In a new survey of thousands of U.S. educators, teachers validate concerns over student engagement due to the COVID-19 pandemic, but believe that technology and student-centered approaches to teaching can help to reinvigorate students in the fall.
Seven in 10 teachers believe that their students are more engaged when lessons involve play, and 68 percent of teachers said that their students are more likely to remember what they learn during learning activities they choose themselves. The survey of 8,000 was conducted by Kahoot!.
“Even with most schools back to fully in-person learning, educators are reporting that their students continue to struggle. So much was out of students’ control for so long, and it’s no surprise that we’re seeing teachers pick up on the importance of student choice in their own learning,” said Louisa Rosenheck, Director of Pedagogy for the Kahoot! Group.
“And teachers are right. The learning science is clear that when students demonstrate agency and choice over their learning, they’re more engaged, and more likely to retain knowledge. As we go into the new school year, we should be listening to teachers and giving them the agency, tools, and flexibility to prioritize student engagement and joy.”
The data is clear that the stresses of the global pandemic have had an outsized impact on students’ academic, emotional, and social wellbeing.
Kahoot! conducted the survey of K-12 and higher education educators in May 2022 to understand what practices and tools can best support students in the year ahead.
Among the key findings:
- Student engagement is still suffering: Despite many schools being back in person this past year, 59% of teachers surveyed noted that their students are less engaged and motivated in class than before the pandemic. And, 6 in 10 teachers said that their students have struggled with feeling a lack of control.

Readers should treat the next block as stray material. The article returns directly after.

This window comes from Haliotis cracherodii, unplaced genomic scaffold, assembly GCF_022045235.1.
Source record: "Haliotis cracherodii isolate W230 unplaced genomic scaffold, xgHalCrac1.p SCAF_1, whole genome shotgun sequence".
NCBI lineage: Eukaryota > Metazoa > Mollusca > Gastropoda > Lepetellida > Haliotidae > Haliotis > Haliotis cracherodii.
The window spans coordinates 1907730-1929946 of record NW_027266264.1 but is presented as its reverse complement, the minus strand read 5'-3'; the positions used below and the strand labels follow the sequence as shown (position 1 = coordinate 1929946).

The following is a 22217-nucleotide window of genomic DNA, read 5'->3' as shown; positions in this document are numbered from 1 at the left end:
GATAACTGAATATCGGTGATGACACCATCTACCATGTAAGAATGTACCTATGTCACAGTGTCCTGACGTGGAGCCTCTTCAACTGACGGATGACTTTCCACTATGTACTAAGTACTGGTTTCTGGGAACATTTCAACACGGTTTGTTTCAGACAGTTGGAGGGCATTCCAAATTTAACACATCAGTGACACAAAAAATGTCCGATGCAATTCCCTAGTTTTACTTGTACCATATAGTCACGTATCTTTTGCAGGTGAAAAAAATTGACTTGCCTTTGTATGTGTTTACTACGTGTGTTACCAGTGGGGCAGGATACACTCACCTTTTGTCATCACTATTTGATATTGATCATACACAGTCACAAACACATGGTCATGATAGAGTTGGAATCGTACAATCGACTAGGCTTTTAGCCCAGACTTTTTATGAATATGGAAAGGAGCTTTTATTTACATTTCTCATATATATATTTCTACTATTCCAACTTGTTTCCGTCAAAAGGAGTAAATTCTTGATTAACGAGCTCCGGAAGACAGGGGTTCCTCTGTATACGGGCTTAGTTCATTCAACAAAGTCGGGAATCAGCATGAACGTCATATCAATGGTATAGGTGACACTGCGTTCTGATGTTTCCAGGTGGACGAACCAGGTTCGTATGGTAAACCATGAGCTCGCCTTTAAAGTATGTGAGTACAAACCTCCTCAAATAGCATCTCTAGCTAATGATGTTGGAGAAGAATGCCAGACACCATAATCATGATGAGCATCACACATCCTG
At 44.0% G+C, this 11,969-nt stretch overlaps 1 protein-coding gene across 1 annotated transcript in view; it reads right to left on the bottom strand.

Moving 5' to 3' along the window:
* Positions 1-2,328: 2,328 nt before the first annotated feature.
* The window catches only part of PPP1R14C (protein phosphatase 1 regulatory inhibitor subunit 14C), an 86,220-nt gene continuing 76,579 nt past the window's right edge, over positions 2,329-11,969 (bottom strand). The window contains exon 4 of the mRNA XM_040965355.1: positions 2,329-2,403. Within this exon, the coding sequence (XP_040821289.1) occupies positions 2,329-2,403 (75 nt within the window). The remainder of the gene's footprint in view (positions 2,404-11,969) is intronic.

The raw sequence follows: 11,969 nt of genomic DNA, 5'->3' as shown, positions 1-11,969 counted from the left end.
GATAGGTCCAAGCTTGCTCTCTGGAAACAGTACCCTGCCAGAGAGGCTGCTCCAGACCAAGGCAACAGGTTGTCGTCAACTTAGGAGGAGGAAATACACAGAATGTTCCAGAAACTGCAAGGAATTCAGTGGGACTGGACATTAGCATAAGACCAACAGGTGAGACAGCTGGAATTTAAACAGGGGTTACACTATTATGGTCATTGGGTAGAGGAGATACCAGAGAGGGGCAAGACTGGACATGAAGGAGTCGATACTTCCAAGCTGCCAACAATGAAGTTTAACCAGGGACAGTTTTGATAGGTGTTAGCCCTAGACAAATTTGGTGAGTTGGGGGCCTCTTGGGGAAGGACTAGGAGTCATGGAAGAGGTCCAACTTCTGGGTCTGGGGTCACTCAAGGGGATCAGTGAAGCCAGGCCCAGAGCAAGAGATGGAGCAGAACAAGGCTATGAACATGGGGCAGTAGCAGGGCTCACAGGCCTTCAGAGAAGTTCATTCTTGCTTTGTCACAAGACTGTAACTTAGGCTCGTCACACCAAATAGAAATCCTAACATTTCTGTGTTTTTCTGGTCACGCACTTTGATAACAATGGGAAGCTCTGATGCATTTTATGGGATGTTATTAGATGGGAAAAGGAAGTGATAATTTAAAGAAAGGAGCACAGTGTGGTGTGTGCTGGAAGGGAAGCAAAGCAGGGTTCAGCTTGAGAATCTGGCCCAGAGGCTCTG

- Teachers see student choice as critical to supporting engagement and learning: 7 in 10 educators said their students are more likely to remember what they learn during learning activities they choose themselves. Likewise, 70% also reported that their students are more engaged when they’re able to explore a variety of learning experiences and choose what they’re interested in.
- Technology can play a role in facilitating student-centered learning: As more teachers use educational technology in their daily classrooms, 3 in 4 educators surveyed said technology has been an important tool for making learning more active and student-centered, primarily by enabling students to learn through play.
“I think teachers are willing to try new things to bring joy and excitement back into the classroom. What we’re seeing in this survey resonates with my experience supporting educators in our district. There’s an enthusiasm to leverage edtech to give students experiences that make learning fun,” said Ashley Morrison, an Innovative Teaching and Learning Coach at Indian Hill School District in Ohio.
“Motivating students is top of mind for all of us as we go into the new school year. The good news is, there are so many tools now at our fingertips that make it possible to find what clicks for each student.”
“Research shows that student-centered learning and pedagogies that give students choice and voice are great for learning. But what’s so encouraging about these survey results is that we see that teachers also perceive this to be true,” Rosenheck added. “The more they notice the efficacy of playful learning and student agency, the more likely they are to shift their practice and have a positive impact on students.”
This press release originally ran on Kahoot!’s website.
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